(CNN)Even during the 1918-1919 influenza pandemic, some Americans were not fans of wearing masks.
They risked hefty fines by refusing to wear them and sometimes ended up in jail. In one case in San Francisco, an organized group called the "Anti-Mask League" held a protest in a local ballroom that was attended by about 2,000 people in January 1919.
Still, there are important differences between the opposition to masks in 1918 and what we are seeing during the 2020 coronavirus pandemic in America, according to historians CNN spoke with.
The "Anti-Mask League" protest in San Francisco "was an orderly protest compared to people fighting in Walmarts today," said Dr. Howard Markel, a medical historian and a physician who leads the Center for the History of Medicine at the University of Michigan.
Just last month in Michigan, the day after Gov. Gretchen Whitmer imposed a mask mandate, a man was shot dead by police after stabbing a male customer in a dispute over not wearing a face mask in a store.
"Today, the anti-mask sentiment has a virulence and violence of its own that we didn't see back then," Markel told CNN.
The 1918 influenza pandemic killed an estimated 675,000 Americans, according to the CDC. At the time, public health authorities and groups like the American Red Cross strongly recommended that Americans wear face masks to curb the spread of the virus, along with following social distancing guidelines and practicing proper hygiene.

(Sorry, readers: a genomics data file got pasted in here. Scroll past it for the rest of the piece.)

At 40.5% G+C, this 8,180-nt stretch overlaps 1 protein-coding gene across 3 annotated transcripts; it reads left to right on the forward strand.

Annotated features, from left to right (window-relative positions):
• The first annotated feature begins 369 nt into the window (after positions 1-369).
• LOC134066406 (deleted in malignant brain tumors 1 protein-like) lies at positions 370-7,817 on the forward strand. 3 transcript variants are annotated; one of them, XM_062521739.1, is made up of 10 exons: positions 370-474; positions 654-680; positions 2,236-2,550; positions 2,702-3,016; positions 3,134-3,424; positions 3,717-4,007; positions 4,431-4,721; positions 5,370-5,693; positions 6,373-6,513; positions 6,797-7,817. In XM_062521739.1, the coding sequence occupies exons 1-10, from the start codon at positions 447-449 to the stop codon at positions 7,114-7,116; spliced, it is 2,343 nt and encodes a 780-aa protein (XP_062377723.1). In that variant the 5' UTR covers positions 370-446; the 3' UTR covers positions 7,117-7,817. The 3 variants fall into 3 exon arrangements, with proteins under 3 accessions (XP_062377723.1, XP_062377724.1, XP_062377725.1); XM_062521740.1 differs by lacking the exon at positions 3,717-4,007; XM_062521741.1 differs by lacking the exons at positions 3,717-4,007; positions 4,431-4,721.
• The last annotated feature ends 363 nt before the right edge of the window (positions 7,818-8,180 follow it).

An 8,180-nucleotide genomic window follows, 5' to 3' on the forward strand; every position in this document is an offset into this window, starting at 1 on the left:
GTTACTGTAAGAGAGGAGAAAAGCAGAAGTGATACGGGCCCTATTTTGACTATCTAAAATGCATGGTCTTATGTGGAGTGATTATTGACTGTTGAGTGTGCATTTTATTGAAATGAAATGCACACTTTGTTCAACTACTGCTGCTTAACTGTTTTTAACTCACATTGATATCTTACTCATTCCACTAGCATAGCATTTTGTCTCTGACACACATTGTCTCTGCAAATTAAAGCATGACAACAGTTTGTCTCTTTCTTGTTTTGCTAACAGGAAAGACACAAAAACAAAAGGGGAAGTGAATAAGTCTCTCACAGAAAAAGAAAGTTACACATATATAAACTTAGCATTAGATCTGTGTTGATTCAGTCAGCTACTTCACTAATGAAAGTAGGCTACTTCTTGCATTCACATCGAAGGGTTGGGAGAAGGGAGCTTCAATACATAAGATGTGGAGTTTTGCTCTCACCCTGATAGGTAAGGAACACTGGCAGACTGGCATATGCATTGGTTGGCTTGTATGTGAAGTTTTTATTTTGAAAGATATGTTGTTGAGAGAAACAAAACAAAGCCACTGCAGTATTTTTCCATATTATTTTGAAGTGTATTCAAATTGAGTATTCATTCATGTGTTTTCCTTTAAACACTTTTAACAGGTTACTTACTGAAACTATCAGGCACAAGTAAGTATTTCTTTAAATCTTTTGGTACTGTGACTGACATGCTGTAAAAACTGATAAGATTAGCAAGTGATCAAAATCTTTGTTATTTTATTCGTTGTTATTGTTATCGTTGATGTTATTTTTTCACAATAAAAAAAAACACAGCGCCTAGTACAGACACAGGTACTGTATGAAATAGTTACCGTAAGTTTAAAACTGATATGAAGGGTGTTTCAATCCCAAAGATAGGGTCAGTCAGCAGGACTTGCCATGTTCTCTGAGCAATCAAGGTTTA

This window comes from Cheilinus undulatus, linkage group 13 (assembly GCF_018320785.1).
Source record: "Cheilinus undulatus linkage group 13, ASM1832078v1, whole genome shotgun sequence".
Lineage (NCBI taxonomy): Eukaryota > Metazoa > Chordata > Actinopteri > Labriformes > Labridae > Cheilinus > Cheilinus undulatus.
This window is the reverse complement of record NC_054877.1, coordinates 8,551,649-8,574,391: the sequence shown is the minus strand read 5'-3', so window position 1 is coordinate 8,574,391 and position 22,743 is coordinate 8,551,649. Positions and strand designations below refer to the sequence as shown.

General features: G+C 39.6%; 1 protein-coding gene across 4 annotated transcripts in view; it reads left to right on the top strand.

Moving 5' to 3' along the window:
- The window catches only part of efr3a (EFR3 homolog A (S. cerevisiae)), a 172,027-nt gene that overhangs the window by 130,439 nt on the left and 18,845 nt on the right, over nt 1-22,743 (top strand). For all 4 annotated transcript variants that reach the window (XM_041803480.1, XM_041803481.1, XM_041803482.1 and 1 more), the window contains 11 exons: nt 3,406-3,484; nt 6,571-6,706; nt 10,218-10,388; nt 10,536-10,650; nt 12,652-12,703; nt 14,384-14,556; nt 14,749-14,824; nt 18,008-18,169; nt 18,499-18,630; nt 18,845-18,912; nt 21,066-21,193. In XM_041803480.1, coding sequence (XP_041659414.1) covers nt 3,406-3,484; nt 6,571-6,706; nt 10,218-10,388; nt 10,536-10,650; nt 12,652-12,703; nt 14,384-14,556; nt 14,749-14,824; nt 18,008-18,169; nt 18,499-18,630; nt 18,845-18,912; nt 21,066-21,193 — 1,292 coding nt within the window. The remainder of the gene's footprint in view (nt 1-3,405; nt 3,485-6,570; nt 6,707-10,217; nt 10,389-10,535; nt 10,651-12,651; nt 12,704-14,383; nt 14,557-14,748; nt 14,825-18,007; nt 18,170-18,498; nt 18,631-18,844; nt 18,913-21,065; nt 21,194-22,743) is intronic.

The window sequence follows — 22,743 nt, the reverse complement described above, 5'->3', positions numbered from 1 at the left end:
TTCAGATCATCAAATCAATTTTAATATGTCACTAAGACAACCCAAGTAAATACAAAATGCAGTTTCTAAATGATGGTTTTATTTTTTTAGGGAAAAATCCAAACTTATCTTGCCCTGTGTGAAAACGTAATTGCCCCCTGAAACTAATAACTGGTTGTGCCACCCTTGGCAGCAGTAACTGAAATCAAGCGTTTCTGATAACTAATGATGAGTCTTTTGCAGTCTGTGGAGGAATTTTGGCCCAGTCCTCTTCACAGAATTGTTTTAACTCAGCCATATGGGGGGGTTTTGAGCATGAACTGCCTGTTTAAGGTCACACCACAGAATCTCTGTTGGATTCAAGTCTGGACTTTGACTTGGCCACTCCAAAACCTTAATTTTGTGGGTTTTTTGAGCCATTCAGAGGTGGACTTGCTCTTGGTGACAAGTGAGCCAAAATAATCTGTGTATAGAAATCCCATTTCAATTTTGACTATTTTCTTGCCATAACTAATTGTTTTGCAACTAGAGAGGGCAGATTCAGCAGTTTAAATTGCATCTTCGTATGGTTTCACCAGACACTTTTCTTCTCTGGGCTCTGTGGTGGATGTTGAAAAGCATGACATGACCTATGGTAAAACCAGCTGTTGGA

In 1918, "lots of people grumbled about wearing masks, or even refused to do so, but they weren't doing so because of a political stance or partisan allegiance," said Alexander Navarro, assistant director of the Center for the History of Medicine at the University of Michigan.
While some people had ideological reasons for not wanting to wear masks, and others saw masks as an infringement on their freedoms, these arguments didn't fit as neatly as they do today in the larger partisan divide.
"The party system a century ago wasn't as heavily aligned along ideological lines, and certainly not along social and cultural issues to the same extent it is today. Today, there are people who refuse to wear a mask out public simply as a way of 'sticking it to the libs,'" Navarro said.
During the war, mask wearing was patriotic
By 1918, the use of masks in medical settings was widespread as more doctors subscribed to germ theory and saw the need to maintain sterile conditions in operating rooms, according to Navarro.
At the time, health officials were aware that influenza was a respiratory disease spread through droplets, so masks were seen as a useful tool to contain the virus. Their use was widely recommended and made mandatory in some cities.